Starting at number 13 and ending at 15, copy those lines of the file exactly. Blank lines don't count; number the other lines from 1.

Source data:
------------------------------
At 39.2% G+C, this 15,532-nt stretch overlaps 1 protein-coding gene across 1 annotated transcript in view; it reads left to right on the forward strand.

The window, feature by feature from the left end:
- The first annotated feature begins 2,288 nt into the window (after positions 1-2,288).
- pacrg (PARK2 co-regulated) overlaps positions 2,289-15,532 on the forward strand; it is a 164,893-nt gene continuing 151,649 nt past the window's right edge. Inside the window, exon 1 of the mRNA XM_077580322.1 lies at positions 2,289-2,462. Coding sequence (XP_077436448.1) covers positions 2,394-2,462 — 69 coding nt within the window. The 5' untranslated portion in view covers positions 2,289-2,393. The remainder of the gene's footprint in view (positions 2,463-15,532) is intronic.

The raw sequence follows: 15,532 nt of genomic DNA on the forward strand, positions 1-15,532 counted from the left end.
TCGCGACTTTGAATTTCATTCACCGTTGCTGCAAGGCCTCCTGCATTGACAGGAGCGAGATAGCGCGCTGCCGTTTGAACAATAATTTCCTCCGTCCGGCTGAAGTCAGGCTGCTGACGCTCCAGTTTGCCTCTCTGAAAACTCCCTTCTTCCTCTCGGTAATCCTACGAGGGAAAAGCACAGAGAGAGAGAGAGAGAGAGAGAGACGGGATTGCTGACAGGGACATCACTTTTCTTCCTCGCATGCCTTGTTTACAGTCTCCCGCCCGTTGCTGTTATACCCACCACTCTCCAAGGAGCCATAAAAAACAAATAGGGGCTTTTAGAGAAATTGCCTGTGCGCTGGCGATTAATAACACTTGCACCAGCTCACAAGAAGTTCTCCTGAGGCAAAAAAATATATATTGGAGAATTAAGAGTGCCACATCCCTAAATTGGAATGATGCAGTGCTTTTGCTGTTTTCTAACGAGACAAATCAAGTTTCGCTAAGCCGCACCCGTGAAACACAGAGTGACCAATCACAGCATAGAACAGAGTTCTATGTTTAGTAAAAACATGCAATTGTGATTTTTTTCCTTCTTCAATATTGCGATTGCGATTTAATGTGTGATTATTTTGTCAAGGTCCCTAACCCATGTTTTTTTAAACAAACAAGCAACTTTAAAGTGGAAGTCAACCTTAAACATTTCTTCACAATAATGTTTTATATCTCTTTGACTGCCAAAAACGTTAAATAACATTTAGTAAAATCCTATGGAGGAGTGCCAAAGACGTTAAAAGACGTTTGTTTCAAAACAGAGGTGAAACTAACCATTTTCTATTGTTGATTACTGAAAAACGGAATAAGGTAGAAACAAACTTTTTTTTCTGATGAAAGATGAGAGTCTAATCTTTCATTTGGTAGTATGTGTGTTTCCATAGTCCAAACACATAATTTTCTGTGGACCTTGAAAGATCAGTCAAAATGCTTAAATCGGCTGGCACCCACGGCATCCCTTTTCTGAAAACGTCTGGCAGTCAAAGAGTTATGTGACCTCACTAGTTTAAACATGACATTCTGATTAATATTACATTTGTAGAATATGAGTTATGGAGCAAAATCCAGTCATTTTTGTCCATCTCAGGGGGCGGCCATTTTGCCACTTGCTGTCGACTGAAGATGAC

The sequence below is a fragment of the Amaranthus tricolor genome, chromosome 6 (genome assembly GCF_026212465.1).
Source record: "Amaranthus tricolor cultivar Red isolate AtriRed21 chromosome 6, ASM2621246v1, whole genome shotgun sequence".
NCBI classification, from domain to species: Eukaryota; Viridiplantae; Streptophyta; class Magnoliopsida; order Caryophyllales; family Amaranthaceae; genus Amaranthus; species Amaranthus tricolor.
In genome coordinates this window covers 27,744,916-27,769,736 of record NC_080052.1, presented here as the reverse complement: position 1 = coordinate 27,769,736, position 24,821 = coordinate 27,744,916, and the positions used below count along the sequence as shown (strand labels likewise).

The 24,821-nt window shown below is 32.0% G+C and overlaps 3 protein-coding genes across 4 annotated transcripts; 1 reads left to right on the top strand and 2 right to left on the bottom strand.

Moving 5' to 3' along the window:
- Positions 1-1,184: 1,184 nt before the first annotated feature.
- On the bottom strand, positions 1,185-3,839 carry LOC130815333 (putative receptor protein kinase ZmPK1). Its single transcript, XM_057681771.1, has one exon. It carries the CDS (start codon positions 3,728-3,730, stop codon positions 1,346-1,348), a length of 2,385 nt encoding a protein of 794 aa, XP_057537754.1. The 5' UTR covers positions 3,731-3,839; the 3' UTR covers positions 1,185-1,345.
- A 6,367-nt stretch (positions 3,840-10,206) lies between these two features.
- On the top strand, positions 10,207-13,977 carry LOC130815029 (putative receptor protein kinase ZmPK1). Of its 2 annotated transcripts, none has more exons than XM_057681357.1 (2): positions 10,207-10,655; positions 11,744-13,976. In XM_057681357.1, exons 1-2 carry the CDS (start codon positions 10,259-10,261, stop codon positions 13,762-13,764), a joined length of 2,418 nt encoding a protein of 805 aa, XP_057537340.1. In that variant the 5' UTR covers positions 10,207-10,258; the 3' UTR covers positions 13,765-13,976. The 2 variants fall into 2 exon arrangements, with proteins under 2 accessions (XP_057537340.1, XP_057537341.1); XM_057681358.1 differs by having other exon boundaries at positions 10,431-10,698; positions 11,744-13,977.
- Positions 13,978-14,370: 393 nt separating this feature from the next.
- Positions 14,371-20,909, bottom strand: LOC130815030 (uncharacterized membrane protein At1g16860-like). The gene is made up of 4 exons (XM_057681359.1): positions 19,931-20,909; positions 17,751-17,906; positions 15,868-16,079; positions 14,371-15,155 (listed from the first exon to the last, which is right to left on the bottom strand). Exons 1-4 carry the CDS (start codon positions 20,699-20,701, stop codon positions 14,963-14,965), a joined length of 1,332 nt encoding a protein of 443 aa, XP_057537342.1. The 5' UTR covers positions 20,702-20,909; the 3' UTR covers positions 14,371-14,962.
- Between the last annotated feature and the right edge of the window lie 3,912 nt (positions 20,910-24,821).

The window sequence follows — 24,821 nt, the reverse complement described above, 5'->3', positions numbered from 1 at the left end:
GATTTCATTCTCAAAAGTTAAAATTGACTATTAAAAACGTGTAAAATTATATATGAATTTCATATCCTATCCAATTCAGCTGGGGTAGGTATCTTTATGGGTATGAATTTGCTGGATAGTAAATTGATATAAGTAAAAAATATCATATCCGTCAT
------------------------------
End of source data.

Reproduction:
- Positions 1-1,184: 1,184 nt before the first annotated feature.
- On the bottom strand, positions 1,185-3,839 carry LOC130815333 (putative receptor protein kinase ZmPK1). Its single transcript, XM_057681771.1, has one exon. It carries the CDS (start codon positions 3,728-3,730, stop codon positions 1,346-1,348), a length of 2,385 nt encoding a protein of 794 aa, XP_057537754.1. The 5' UTR covers positions 3,731-3,839; the 3' UTR covers positions 1,185-1,345.
- A 6,367-nt stretch (positions 3,840-10,206) lies between these two features.